Latika Bourke, 28 September 2015

Reprieves for underpaid 7-Eleven workers who breached the terms of their international student visas will be assessed case by case, Immigration Minister Peter Dutton said.

Lawyers acting pro bono for 7-Eleven workers condemned the government’s response as appalling and said it would guarantee most of the exploited workers — Indian, Pakistani and Chinese students  — would remain too scared to come forward. Some of the workers have claimed they were threatened with deportation if they complained of being underpaid.

The head of an independent panel set up to deal with claims of underpayment, Allan Fels, also called on the government to go further in offering visa reprieves.

Mr Dutton signalled students would be let off  if they complied with the Fair Work Ombudsman and promised not to breach their working conditions, which restrict them to working a maximum of 20 hours a week, in future.

The government’s partial reprieve comes after law firm Maurice Blackburn and Labor leader Bill Shorten wrote to Malcolm Turnbull urging him to grant a widespread amnesty to workers exploited by 7-Eleven franchisees, as one of his first acts as Prime Minister.

On Monday, a spokesman for  Mr Dutton said a blanket reprieve was not necessary, but leniency could be granted on a case-by-case basis.

“The Department of Immigration has ample discretion to take the full range of factors that have impacted upon these people into account in any dealings with them,” the spokesman said.

Mr Dutton’s office said his department would provide a waiver to exploited people who complied with the Ombudsman’s inquiry and were found to have breached their visa, providing they promised to comply with their working conditions in future.

“Those who’ve been exploited and are assisting the Fair Work Ombudsman investigate allegations of underpayment will not face cancellation of their visas as long as they agree to comply with their visa conditions in the future.”

Josh Bornstein from law firm Maurice Blackburn said the government’s response was appalling.

“Minister Dutton is saying to these vulnerable students: ‘Trust the Immigration Department to do the right thing.’ Such a statement from government merely serves to create further uncertainty and will in fact deter people from coming forward,” he said.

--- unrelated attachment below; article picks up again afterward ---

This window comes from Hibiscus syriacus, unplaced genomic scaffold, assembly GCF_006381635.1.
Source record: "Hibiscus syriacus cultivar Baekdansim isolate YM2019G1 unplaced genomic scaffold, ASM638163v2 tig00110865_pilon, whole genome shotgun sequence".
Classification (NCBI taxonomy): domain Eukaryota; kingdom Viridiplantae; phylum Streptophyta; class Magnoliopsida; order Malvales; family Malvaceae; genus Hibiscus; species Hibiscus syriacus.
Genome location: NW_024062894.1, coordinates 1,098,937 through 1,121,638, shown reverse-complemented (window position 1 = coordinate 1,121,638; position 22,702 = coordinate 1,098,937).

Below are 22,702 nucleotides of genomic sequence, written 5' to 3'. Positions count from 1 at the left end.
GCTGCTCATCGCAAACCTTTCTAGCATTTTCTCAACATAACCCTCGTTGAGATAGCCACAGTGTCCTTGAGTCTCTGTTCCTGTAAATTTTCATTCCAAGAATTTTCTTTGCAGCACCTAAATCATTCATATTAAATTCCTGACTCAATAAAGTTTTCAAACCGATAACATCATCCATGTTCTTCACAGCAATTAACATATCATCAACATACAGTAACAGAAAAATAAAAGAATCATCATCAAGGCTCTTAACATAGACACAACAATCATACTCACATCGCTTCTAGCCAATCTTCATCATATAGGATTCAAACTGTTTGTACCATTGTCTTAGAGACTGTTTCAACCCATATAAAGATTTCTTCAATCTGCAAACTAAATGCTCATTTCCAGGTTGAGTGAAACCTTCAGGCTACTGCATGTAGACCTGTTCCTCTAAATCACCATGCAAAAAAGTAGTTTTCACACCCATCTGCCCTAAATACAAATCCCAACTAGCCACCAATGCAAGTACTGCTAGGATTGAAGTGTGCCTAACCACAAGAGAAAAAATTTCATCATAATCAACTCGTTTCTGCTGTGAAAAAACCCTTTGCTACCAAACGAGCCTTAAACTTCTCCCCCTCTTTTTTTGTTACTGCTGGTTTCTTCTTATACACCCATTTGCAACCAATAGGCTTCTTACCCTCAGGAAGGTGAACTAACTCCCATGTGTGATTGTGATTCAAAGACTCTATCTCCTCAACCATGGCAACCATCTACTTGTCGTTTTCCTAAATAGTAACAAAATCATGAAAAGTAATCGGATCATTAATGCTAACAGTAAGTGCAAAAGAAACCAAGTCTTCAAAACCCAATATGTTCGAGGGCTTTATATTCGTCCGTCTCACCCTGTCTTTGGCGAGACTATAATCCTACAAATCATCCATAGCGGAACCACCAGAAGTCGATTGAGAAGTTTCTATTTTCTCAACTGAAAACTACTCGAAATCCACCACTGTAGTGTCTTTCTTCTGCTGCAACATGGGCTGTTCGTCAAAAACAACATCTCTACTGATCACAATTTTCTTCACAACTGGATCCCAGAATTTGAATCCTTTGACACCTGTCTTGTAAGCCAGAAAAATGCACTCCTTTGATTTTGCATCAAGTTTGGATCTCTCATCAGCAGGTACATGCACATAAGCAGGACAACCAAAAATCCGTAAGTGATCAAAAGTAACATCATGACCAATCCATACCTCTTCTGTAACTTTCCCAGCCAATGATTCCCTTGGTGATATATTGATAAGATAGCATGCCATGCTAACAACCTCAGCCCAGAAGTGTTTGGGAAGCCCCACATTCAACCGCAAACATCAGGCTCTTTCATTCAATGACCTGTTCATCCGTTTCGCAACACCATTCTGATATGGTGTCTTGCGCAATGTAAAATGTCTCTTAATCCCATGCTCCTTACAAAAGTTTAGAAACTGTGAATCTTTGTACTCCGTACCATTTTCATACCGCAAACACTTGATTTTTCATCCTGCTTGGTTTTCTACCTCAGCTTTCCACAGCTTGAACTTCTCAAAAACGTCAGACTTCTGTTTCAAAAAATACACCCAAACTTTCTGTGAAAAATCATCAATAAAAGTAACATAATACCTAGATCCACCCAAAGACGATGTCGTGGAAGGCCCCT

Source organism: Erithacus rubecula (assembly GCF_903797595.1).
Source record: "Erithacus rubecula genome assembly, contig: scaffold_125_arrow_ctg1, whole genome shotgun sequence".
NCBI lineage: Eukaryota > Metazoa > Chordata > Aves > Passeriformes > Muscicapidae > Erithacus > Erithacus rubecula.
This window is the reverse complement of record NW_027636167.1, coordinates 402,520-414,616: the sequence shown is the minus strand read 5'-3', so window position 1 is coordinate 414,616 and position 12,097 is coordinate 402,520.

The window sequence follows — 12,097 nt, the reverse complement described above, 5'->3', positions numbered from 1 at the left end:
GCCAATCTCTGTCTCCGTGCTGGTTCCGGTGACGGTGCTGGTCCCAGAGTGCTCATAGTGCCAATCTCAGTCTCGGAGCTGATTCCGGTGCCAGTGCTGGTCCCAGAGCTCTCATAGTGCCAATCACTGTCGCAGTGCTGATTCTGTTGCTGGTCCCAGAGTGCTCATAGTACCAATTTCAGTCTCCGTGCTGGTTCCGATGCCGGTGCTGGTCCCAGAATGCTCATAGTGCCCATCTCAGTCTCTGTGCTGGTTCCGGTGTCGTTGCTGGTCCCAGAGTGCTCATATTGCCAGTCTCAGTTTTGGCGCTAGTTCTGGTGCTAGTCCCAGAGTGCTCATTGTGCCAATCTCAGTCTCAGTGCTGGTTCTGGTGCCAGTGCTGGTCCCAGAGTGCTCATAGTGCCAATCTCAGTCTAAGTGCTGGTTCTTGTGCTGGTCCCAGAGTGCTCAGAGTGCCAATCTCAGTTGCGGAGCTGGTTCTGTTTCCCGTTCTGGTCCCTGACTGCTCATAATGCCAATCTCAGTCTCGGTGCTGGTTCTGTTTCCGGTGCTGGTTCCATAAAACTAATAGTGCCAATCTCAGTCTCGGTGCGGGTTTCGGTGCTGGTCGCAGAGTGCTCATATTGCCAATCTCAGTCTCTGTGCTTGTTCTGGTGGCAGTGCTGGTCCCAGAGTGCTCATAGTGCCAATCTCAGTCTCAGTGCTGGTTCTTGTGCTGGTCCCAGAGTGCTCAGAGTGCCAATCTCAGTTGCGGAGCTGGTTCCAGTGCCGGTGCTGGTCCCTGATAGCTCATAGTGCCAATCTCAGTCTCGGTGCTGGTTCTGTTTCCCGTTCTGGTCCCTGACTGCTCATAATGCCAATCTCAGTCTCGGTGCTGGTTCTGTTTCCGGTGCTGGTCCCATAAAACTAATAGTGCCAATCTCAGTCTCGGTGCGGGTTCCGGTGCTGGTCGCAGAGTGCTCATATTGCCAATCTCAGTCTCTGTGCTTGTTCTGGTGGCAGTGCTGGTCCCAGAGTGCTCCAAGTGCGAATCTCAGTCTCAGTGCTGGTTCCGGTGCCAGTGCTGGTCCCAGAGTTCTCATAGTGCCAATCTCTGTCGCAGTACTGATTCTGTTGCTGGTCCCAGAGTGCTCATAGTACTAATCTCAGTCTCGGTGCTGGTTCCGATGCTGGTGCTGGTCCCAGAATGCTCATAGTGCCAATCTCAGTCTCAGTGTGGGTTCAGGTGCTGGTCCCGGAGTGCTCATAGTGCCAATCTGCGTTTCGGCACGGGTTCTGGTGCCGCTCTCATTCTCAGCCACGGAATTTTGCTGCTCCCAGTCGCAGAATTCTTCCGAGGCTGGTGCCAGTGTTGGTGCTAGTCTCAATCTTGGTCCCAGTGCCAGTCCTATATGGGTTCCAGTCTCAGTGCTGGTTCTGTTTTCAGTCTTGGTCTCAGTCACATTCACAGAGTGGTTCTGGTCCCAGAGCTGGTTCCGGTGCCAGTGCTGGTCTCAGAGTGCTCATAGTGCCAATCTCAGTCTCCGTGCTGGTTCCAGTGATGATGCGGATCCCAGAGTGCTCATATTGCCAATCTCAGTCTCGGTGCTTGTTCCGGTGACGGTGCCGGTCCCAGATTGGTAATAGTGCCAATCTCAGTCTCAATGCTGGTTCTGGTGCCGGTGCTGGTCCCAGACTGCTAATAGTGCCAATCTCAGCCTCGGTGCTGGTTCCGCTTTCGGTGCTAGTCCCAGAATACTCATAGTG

“The minister’s statement guarantees that many 7-Eleven employees will not come forward to seek the substantial sums of back pay owed to them. Many employees are owed over $20,000,” he said.

7-Eleven has established a two-person independent panel, led by Professor Fels and has promised to “make good” on compensating employees underpaid by franchisees.

Mr Bornstein said the minister appeared confused by agreeing to exempt only workers who reported to the Fair Work Ombudsman  and not the independent panel.

“The FWO doesn’t have the resources to efficiently deal with 4000 employees’ back-pay claims,” he said.

“As far as I’m aware, the FWO is not currently involved in assisting employees seeking back pay from the independent panel headed by Allan Fels.”

Professor Fels has also requested the government grant a reprieve to any employees who bring forward wage abuse claims.

“We do not condone non-compliance with visa conditions, but wage abuse should not be tolerated under any circumstances,” he said.

“Many current and past 7-Eleven employees have been reluctant to report wage abuse because of the fear, whether real or imagined, that they will not be permitted to continue to stay in Australia because of non-compliance with visa restrictions.

“If these fears could be allayed by the government, it would greatly assist the panel’s work,” he said in a statement.

Professor Fels welcomed the government’s comments on Monday but said they needed to go further.

“It’s welcome that the government has recognised the need to provide assurance to the many potential claimants,” he said.

“But it needs to go further with a clearer, fuller statement that would provide greater assurance.”

The panel is preparing to contact 7-Eleven’s 6000 employees as well as former employees.

Already 280 people have come forward with claims of underpayment.  7-Eleven will honour the claims of anyone found to have been underpaid.

A worker claiming underpayment will have to provide evidence that meets a test of “reasonableness”.  Their visa status will be irrelevant to their claim and their identity will be kept anonymous.

The panel was established because of a joint Fairfax Media and Four Corners investigation that found up to 4000 workers in the 7-Eleven chain had been underpaid. The chain has 620 stores.

The investigation was told thousands of international-student employees were encouraged to breach their visa conditions and work beyond their 20-hour-a-week limit while receiving reduced hourly wages.

Extracted in full from the Sydney Morning Herald.